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High-level Commission to Map Ideas for South American Union
Odeen Ishmael PhD
Guyana Journal, January 2007


The South American integration process obtained a positive boost in December 2006 when the presidential summit of the South American Community of Nations (SACN) established a High-Level Commission to develop specific ideas and propose methodologies for the establishment of a continental political-economic union. The Commission, to be based in Rio de Janeiro, is expected to be manned by representatives of the 12 South American republics, and will report to the next summit late next year in Cartagena, Colombia.

This Commission will also oversee the implementation of presidential and ministerial decisions and coordinate existing initiatives in the pursuit of the major regional goals and actions. The presidents have already appealed for cooperation from the secretariats of Mercosur, Andean Community and Caricom to ensure the success of the work of the Commission. The cooperation of the Caricom Secretariat is significant since the two “non-Latin” members of SACN also belong to the Caribbean regional organization.

Certainly, there are numerous areas on integration to be studied and properly analyzed. The high-level representatives on the Rio Commission have a mandate to examine the following fifteen topics: (a) institutional convergence, (b) economic development and employment creation, (c) commercial integration, (d) energy integration, (e) integration of transportation and communication infrastructure, (f) asymmetries, (g) productive integration, (h) innovation, research and development, (i) information and communication technologies, (j) South American financial mechanisms, (k) South American social agenda, (l) environmental aspects, (m) South American citizenship, (n) cultural identity, and (o) citizen participation in the integration process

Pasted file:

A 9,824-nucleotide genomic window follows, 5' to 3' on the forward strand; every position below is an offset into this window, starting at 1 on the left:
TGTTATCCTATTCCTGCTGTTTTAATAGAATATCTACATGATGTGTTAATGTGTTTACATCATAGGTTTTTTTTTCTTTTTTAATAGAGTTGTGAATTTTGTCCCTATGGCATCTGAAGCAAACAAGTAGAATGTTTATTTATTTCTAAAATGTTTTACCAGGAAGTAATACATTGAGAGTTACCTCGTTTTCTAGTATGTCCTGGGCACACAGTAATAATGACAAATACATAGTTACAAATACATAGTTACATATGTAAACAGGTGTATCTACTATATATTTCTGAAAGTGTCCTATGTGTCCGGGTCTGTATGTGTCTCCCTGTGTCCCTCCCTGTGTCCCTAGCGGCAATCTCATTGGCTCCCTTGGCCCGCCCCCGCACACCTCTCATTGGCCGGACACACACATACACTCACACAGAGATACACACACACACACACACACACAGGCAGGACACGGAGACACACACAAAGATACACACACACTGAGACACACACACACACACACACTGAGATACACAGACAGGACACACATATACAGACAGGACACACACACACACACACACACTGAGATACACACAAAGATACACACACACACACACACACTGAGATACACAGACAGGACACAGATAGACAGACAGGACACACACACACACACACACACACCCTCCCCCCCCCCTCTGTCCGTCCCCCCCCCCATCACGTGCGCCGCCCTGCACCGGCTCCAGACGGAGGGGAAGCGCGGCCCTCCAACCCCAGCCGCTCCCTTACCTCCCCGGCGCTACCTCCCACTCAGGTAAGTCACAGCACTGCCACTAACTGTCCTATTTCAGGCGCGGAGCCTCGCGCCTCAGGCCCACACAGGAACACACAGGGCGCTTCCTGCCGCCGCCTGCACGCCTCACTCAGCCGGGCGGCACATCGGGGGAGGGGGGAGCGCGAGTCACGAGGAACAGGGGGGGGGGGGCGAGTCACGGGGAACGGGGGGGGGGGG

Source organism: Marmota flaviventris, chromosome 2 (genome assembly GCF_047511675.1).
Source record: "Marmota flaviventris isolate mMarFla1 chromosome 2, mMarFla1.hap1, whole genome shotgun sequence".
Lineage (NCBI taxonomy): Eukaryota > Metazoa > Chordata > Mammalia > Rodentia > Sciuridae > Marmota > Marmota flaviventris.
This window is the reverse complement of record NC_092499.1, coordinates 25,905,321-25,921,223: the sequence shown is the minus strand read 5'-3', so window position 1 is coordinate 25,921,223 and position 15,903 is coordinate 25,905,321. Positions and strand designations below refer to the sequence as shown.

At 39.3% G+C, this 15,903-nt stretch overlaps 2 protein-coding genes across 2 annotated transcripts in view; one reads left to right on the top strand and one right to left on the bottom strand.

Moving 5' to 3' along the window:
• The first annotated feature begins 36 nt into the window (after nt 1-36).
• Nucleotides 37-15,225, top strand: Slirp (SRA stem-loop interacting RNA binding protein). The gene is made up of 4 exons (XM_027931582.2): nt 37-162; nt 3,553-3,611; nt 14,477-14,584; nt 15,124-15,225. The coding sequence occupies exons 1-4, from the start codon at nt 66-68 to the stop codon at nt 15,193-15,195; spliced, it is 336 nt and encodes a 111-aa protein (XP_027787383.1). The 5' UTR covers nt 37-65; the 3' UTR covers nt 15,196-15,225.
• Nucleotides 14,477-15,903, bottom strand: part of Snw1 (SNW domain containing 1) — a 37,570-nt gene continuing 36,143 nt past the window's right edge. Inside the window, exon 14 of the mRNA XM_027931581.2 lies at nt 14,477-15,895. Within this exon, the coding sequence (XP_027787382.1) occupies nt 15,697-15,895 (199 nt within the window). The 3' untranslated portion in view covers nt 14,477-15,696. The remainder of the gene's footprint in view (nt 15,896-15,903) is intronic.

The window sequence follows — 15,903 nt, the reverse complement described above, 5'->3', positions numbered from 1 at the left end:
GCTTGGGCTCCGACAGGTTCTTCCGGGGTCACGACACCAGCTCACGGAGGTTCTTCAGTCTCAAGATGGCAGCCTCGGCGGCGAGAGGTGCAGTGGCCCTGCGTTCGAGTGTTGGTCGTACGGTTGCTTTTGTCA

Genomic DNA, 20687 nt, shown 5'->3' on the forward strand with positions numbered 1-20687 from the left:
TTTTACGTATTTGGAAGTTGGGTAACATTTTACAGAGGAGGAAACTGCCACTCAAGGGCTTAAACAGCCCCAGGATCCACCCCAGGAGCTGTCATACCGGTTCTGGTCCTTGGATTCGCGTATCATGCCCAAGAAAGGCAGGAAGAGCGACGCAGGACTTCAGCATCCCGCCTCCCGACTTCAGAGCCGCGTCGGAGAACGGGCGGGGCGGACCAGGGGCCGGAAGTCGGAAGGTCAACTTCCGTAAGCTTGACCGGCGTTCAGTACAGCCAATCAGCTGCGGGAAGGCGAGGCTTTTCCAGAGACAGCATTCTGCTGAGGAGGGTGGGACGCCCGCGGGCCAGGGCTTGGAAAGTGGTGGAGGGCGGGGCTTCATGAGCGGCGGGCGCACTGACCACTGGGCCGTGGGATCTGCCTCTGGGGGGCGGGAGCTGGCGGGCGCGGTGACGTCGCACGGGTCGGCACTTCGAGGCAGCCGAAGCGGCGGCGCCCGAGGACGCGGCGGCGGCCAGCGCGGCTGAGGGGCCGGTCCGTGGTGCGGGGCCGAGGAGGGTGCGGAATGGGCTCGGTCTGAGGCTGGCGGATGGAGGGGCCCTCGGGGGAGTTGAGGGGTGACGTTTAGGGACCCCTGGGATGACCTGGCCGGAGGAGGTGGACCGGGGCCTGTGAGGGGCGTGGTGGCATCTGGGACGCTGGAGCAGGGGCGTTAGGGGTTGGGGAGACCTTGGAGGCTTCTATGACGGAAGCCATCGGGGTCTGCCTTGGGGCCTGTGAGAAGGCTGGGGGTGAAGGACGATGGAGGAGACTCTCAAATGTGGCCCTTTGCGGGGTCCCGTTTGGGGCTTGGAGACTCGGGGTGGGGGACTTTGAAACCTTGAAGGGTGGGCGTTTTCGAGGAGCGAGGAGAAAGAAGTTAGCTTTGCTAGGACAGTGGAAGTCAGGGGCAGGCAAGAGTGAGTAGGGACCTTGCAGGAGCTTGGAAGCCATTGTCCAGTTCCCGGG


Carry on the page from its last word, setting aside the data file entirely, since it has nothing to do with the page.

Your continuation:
But it is obvious that due to time constraints, the Commission may not be able to consider all these aspects in the detail they deserve. As a result, with the support of the regional organizations, it will establish working groups to examine issues relating to finance, infrastructure, energy integration and social policies. In particular, the working group on social policies will be responsible for promoting a dialogue with various members of civil society and proposing more institutional mechanisms to enable information sharing, encourage participation and gather proposals from different sectors of civil society.

These working groups will develop action plans to be submitted to the Ministers of Foreign Affairs and sectorial Ministers for their consideration.

To implement action plans, financial resources are certainly the most necessary ingredient. With this in mind, the Rio Commission’s special working group on financial matters, with support from the Andean Development Corporation (CAF), aims to develop proposals for the creation of financial and development mechanisms for the SACN.

In overcoming the handicaps and avoiding duplication of efforts, the Rio Commission, according to the summit declaration, will develop proposals for the “enhancement of the institutional links between Mercosur and the Andean Community with full participation of Chile, Guyana and Surinam.” It will also hold joint meetings of various institutions in those two regional bodies responsible for political and social matters, and will review the agreements already achieved in those areas with the possibility of applying them within the SACN.